Aaron is a 16-month-old baby boy from Haiti. He lives in Port-au-Prince with his two loving parents and three older sisters. His parents describe him as a happy and outgoing baby. Aaron was born with a congenital heart defect called Aortic coarctation, where a major blood vessel leading from the heart is too narrow. It forces the heart to pump harder to move blood through the aorta. Often, this condition can go undiagnosed and result in fatality later in life. Fortunately, Aaron was diagnosed by our medical partner, Haiti Cardiac Alliance (HCA), and a treatment plan has been created. On April 17th, doctors will perform the surgery and use a balloon attached to a catheter to stretch the aorta to a more appropriate size. HCA is requesting $1500 to fund the procedure. After the surgery, Aaron should live more comfortably and his parents with less worry. His mother says, "We are very excited to know that this surgery will finally be possible for our son!"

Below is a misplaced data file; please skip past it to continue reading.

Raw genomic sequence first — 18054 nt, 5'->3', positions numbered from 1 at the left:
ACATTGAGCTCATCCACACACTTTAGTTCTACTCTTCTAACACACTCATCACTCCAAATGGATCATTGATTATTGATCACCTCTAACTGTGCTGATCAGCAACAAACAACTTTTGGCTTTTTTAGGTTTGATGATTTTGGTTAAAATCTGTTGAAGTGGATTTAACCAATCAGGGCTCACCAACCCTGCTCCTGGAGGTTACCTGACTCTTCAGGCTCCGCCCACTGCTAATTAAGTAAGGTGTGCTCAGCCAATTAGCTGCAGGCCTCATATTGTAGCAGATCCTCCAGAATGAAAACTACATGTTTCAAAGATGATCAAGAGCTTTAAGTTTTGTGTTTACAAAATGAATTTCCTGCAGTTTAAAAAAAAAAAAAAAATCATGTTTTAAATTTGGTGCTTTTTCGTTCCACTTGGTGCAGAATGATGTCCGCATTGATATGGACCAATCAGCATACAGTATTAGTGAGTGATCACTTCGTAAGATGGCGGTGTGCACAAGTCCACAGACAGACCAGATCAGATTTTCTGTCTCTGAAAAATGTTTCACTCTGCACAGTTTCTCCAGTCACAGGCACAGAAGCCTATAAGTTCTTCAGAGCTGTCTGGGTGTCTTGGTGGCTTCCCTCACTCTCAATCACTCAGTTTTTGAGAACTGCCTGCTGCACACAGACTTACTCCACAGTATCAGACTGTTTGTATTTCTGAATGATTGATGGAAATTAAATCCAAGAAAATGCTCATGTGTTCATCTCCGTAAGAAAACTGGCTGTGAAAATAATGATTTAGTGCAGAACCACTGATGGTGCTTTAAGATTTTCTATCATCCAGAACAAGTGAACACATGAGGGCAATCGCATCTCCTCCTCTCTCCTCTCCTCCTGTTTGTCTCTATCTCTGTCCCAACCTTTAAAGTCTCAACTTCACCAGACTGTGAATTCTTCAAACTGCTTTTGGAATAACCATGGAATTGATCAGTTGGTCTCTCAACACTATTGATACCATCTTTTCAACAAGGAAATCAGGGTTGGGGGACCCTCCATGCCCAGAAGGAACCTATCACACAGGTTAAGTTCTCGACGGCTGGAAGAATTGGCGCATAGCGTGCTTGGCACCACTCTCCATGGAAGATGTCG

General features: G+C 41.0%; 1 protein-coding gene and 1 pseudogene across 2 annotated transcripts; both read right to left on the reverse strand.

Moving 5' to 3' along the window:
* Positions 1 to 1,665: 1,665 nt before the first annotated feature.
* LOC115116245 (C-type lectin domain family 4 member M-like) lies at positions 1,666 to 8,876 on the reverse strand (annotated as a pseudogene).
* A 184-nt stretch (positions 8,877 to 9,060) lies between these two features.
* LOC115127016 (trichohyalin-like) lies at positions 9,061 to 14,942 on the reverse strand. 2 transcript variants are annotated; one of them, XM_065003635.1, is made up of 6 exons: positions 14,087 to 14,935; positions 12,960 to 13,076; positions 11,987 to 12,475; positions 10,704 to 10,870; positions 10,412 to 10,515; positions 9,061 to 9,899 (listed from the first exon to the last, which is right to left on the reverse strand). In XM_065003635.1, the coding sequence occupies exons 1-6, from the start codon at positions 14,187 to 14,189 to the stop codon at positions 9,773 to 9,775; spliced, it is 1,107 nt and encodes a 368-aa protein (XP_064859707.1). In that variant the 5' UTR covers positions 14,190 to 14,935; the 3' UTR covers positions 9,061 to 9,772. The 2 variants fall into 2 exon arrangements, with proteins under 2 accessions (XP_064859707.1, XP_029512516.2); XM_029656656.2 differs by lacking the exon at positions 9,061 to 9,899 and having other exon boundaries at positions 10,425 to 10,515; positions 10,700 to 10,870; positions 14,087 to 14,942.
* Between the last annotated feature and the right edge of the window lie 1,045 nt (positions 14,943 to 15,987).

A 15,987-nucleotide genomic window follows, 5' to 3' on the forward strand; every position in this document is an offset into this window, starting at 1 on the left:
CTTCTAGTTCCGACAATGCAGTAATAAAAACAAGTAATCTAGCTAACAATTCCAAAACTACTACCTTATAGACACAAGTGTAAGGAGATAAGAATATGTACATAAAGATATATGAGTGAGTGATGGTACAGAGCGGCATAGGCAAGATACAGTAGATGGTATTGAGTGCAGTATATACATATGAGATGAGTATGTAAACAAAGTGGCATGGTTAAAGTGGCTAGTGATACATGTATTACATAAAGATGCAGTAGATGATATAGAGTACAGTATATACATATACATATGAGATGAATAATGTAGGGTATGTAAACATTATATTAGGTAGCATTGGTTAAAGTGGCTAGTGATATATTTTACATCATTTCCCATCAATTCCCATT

A cheerful grandmother from Kenya, Susan is blessed with eight children. One of her sons died while he was still young, and the others got married moved away. She is a widow, and lives with her grandson who goes to a nearby primary school. Susana's children, like her, did not go beyond the primary level of their education. She lives in a semi-arid area of the county where they plant millet and sorghum as their main socio-economic activity. The area is affected by insecurity issues and bandits have affected their way of doing things. She took a long time to come to seek medical attention since her home area was not safe at that time. Susana recently fell while carrying firewood and sustained an injury to her left humerus. Susana came into the hospital with her arm splinted in the company of her daughter hoping to find the help she needs to return her normal life. Susana had an X-ray that showed that she had a fracture of the proximal humerus. The splint was removed during the examination, as she had developed a cast sore that got infected. It was thoroughly cleaned and dressed, and she was discharged home with antibiotics. Currently, Susana cannot lift or move her hand due to pain. The fracture is more than a month old and so she needs a complex procedure in order to align her broken bone, allowing her to heal quickly. Her economic status is challenging and she cannot afford to pay for her procedure. She is appealing for help from all well-wishers reading her story. Fortunately, surgeons at our medical partner can help. On February 21st, Susana will undergo a fracture repair procedure, called an open reduction and internal fixation. The treatment will help Susana to do activities by herself. Now, our medical partner, African Mission Healthcare Foundation, is requesting $1,145 to fund this procedure. Susana says, "It’s really hard to depend on people in activities such as bathing. I am so disturbed when I see my children leave their houses for my sake. Kindly help me so that I may be able to depend on myself and for them to be able to work and provide for their families.”